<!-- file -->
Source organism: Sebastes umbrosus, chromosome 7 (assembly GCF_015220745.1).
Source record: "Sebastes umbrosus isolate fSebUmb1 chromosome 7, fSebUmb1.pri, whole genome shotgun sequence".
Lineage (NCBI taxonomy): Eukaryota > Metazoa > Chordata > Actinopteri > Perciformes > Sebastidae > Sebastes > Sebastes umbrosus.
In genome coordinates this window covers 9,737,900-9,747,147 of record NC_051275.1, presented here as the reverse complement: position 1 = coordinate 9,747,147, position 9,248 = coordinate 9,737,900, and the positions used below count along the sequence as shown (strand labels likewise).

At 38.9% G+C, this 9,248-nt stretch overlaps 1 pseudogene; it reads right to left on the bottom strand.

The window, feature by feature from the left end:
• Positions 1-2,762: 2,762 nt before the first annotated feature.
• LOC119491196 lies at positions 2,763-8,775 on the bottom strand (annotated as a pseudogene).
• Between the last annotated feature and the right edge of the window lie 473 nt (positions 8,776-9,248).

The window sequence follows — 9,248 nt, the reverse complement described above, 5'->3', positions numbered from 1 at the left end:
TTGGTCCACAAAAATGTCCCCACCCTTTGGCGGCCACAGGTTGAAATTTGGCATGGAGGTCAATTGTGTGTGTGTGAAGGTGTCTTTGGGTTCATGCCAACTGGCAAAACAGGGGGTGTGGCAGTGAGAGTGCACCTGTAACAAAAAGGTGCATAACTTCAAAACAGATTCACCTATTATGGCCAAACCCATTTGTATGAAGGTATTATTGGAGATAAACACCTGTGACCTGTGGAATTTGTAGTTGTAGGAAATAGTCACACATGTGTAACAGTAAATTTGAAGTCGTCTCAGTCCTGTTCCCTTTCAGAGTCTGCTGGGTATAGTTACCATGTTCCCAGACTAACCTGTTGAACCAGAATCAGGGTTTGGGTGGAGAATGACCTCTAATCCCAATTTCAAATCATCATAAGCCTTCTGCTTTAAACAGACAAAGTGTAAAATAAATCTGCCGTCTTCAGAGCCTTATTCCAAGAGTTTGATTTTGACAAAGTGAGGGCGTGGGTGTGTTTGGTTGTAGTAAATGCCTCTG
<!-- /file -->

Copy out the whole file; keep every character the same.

Source organism: Sebastes umbrosus, chromosome 7 (assembly GCF_015220745.1).
Source record: "Sebastes umbrosus isolate fSebUmb1 chromosome 7, fSebUmb1.pri, whole genome shotgun sequence".
Lineage (NCBI taxonomy): Eukaryota > Metazoa > Chordata > Actinopteri > Perciformes > Sebastidae > Sebastes > Sebastes umbrosus.
In genome coordinates this window covers 9,737,900-9,747,147 of record NC_051275.1, presented here as the reverse complement: position 1 = coordinate 9,747,147, position 9,248 = coordinate 9,737,900, and the positions used below count along the sequence as shown (strand labels likewise).

At 38.9% G+C, this 9,248-nt stretch overlaps 1 pseudogene; it reads right to left on the bottom strand.

The window, feature by feature from the left end:
• Positions 1-2,762: 2,762 nt before the first annotated feature.
• LOC119491196 lies at positions 2,763-8,775 on the bottom strand (annotated as a pseudogene).
• Between the last annotated feature and the right edge of the window lie 473 nt (positions 8,776-9,248).

The window sequence follows — 9,248 nt, the reverse complement described above, 5'->3', positions numbered from 1 at the left end:
TTGGTCCACAAAAATGTCCCCACCCTTTGGCGGCCACAGGTTGAAATTTGGCATGGAGGTCAATTGTGTGTGTGTGAAGGTGTCTTTGGGTTCATGCCAACTGGCAAAACAGGGGGTGTGGCAGTGAGAGTGCACCTGTAACAAAAAGGTGCATAACTTCAAAACAGATTCACCTATTATGGCCAAACCCATTTGTATGAAGGTATTATTGGAGATAAACACCTGTGACCTGTGGAATTTGTAGTTGTAGGAAATAGTCACACATGTGTAACAGTAAATTTGAAGTCGTCTCAGTCCTGTTCCCTTTCAGAGTCTGCTGGGTATAGTTACCATGTTCCCAGACTAACCTGTTGAACCAGAATCAGGGTTTGGGTGGAGAATGACCTCTAATCCCAATTTCAAATCATCATAAGCCTTCTGCTTTAAACAGACAAAGTGTAAAATAAATCTGCCGTCTTCAGAGCCTTATTCCAAGAGTTTGATTTTGACAAAGTGAGGGCGTGGGTGTGTTTGGTTGTAGTAAATGCCTCTG